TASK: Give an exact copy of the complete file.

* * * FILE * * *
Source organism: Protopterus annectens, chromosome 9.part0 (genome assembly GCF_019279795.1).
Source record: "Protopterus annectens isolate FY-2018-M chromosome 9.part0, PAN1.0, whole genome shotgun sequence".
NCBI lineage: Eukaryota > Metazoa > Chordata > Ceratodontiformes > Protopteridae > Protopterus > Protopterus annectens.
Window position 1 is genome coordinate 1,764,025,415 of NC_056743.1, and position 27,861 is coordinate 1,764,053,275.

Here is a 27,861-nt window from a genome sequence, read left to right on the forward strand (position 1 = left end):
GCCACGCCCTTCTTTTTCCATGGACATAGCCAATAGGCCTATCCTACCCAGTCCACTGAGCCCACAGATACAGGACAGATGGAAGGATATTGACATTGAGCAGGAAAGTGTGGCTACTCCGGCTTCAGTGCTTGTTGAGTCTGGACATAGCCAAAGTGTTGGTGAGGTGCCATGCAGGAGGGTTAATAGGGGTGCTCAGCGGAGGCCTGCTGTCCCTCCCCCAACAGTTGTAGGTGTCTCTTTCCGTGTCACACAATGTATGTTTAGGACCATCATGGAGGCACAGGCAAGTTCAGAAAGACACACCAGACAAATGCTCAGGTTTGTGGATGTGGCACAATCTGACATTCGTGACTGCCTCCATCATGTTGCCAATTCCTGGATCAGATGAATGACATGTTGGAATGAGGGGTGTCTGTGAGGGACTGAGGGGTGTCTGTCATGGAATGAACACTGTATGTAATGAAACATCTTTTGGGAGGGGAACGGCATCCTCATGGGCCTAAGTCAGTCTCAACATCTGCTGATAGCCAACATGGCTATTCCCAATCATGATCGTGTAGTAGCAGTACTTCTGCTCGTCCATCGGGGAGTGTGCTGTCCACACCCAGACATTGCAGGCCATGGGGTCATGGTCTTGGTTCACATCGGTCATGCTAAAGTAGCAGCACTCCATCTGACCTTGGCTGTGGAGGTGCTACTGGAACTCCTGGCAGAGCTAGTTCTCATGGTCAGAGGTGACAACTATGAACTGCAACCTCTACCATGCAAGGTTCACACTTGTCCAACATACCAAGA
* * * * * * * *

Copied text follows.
Source organism: Protopterus annectens, chromosome 9.part0 (genome assembly GCF_019279795.1).
Source record: "Protopterus annectens isolate FY-2018-M chromosome 9.part0, PAN1.0, whole genome shotgun sequence".
NCBI lineage: Eukaryota > Metazoa > Chordata > Ceratodontiformes > Protopteridae > Protopterus > Protopterus annectens.
Window position 1 is genome coordinate 1,764,025,415 of NC_056743.1, and position 27,861 is coordinate 1,764,053,275.

Here is a 27,861-nt window from a genome sequence, read left to right on the forward strand (position 1 = left end):
GCCACGCCCTTCTTTTTCCATGGACATAGCCAATAGGCCTATCCTACCCAGTCCACTGAGCCCACAGATACAGGACAGATGGAAGGATATTGACATTGAGCAGGAAAGTGTGGCTACTCCGGCTTCAGTGCTTGTTGAGTCTGGACATAGCCAAAGTGTTGGTGAGGTGCCATGCAGGAGGGTTAATAGGGGTGCTCAGCGGAGGCCTGCTGTCCCTCCCCCAACAGTTGTAGGTGTCTCTTTCCGTGTCACACAATGTATGTTTAGGACCATCATGGAGGCACAGGCAAGTTCAGAAAGACACACCAGACAAATGCTCAGGTTTGTGGATGTGGCACAATCTGACATTCGTGACTGCCTCCATCATGTTGCCAATTCCTGGATCAGATGAATGACATGTTGGAATGAGGGGTGTCTGTGAGGGACTGAGGGGTGTCTGTCATGGAATGAACACTGTATGTAATGAAACATCTTTTGGGAGGGGAACGGCATCCTCATGGGCCTAAGTCAGTCTCAACATCTGCTGATAGCCAACATGGCTATTCCCAATCATGATCGTGTAGTAGCAGTACTTCTGCTCGTCCATCGGGGAGTGTGCTGTCCACACCCAGACATTGCAGGCCATGGGGTCATGGTCTTGGTTCACATCGGTCATGCTAAAGTAGCAGCACTCCATCTGACCTTGGCTGTGGAGGTGCTACTGGAACTCCTGGCAGAGCTAGTTCTCATGGTCAGAGGTGACAACTATGAACTGCAACCTCTACCATGCAAGGTTCACACTTGTCCAACATACCAAGA